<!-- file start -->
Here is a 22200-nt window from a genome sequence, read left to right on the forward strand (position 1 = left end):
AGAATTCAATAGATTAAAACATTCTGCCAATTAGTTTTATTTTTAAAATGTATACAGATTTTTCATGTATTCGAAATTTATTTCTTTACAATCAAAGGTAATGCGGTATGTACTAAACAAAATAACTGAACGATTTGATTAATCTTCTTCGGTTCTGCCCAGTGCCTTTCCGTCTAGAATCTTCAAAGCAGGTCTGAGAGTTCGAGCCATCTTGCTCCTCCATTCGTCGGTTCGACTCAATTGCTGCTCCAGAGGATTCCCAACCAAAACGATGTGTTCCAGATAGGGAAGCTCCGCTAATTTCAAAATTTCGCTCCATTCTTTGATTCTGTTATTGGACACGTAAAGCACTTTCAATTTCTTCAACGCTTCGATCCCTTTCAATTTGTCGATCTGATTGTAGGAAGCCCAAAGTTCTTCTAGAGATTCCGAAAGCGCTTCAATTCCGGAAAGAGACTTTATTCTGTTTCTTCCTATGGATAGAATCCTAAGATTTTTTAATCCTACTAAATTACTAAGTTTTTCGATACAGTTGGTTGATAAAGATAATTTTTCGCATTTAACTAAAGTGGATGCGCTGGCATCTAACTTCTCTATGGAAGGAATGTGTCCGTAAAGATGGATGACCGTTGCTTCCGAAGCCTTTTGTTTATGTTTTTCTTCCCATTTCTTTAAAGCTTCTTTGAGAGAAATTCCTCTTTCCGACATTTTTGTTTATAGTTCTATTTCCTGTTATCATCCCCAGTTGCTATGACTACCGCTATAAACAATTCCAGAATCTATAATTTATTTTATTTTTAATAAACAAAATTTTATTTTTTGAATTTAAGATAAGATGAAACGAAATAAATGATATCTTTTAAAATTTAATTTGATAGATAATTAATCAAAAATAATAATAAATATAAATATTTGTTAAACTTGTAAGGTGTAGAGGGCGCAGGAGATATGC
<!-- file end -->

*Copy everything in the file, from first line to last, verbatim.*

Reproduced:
Here is a 22200-nt window from a genome sequence, read left to right on the forward strand (position 1 = left end):
AGAATTCAATAGATTAAAACATTCTGCCAATTAGTTTTATTTTTAAAATGTATACAGATTTTTCATGTATTCGAAATTTATTTCTTTACAATCAAAGGTAATGCGGTATGTACTAAACAAAATAACTGAACGATTTGATTAATCTTCTTCGGTTCTGCCCAGTGCCTTTCCGTCTAGAATCTTCAAAGCAGGTCTGAGAGTTCGAGCCATCTTGCTCCTCCATTCGTCGGTTCGACTCAATTGCTGCTCCAGAGGATTCCCAACCAAAACGATGTGTTCCAGATAGGGAAGCTCCGCTAATTTCAAAATTTCGCTCCATTCTTTGATTCTGTTATTGGACACGTAAAGCACTTTCAATTTCTTCAACGCTTCGATCCCTTTCAATTTGTCGATCTGATTGTAGGAAGCCCAAAGTTCTTCTAGAGATTCCGAAAGCGCTTCAATTCCGGAAAGAGACTTTATTCTGTTTCTTCCTATGGATAGAATCCTAAGATTTTTTAATCCTACTAAATTACTAAGTTTTTCGATACAGTTGGTTGATAAAGATAATTTTTCGCATTTAACTAAAGTGGATGCGCTGGCATCTAACTTCTCTATGGAAGGAATGTGTCCGTAAAGATGGATGACCGTTGCTTCCGAAGCCTTTTGTTTATGTTTTTCTTCCCATTTCTTTAAAGCTTCTTTGAGAGAAATTCCTCTTTCCGACATTTTTGTTTATAGTTCTATTTCCTGTTATCATCCCCAGTTGCTATGACTACCGCTATAAACAATTCCAGAATCTATAATTTATTTTATTTTTAATAAACAAAATTTTATTTTTTGAATTTAAGATAAGATGAAACGAAATAAATGATATCTTTTAAAATTTAATTTGATAGATAATTAATCAAAAATAATAATAAATATAAATATTTGTTAAACTTGTAAGGTGTAGAGGGCGCAGGAGATATGC